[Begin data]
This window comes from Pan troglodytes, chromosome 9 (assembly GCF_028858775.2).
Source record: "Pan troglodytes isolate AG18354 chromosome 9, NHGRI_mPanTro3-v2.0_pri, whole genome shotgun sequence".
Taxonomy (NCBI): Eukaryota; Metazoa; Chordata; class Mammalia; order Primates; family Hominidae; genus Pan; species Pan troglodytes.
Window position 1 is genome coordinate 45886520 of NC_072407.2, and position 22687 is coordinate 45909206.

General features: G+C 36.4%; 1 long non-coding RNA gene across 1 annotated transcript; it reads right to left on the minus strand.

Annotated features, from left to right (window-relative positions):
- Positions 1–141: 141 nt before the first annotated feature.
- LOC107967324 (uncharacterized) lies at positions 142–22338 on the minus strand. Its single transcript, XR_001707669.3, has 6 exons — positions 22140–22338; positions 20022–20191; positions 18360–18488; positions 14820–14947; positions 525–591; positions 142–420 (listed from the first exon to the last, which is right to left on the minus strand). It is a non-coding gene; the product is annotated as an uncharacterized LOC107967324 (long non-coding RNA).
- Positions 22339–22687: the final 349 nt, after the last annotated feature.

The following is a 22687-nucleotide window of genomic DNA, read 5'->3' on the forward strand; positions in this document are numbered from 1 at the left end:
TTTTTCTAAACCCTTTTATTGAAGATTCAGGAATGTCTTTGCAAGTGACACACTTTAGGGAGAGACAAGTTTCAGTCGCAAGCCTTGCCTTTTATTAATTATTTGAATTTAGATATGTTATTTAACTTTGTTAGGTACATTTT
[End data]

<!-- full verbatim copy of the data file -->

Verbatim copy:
This window comes from Pan troglodytes, chromosome 9 (assembly GCF_028858775.2).
Source record: "Pan troglodytes isolate AG18354 chromosome 9, NHGRI_mPanTro3-v2.0_pri, whole genome shotgun sequence".
Taxonomy (NCBI): Eukaryota; Metazoa; Chordata; class Mammalia; order Primates; family Hominidae; genus Pan; species Pan troglodytes.
Window position 1 is genome coordinate 45886520 of NC_072407.2, and position 22687 is coordinate 45909206.

General features: G+C 36.4%; 1 long non-coding RNA gene across 1 annotated transcript; it reads right to left on the minus strand.

Annotated features, from left to right (window-relative positions):
- Positions 1–141: 141 nt before the first annotated feature.
- LOC107967324 (uncharacterized) lies at positions 142–22338 on the minus strand. Its single transcript, XR_001707669.3, has 6 exons — positions 22140–22338; positions 20022–20191; positions 18360–18488; positions 14820–14947; positions 525–591; positions 142–420 (listed from the first exon to the last, which is right to left on the minus strand). It is a non-coding gene; the product is annotated as an uncharacterized LOC107967324 (long non-coding RNA).
- Positions 22339–22687: the final 349 nt, after the last annotated feature.

The following is a 22687-nucleotide window of genomic DNA, read 5'->3' on the forward strand; positions in this document are numbered from 1 at the left end:
TTTTTCTAAACCCTTTTATTGAAGATTCAGGAATGTCTTTGCAAGTGACACACTTTAGGGAGAGACAAGTTTCAGTCGCAAGCCTTGCCTTTTATTAATTATTTGAATTTAGATATGTTATTTAACTTTGTTAGGTACATTTT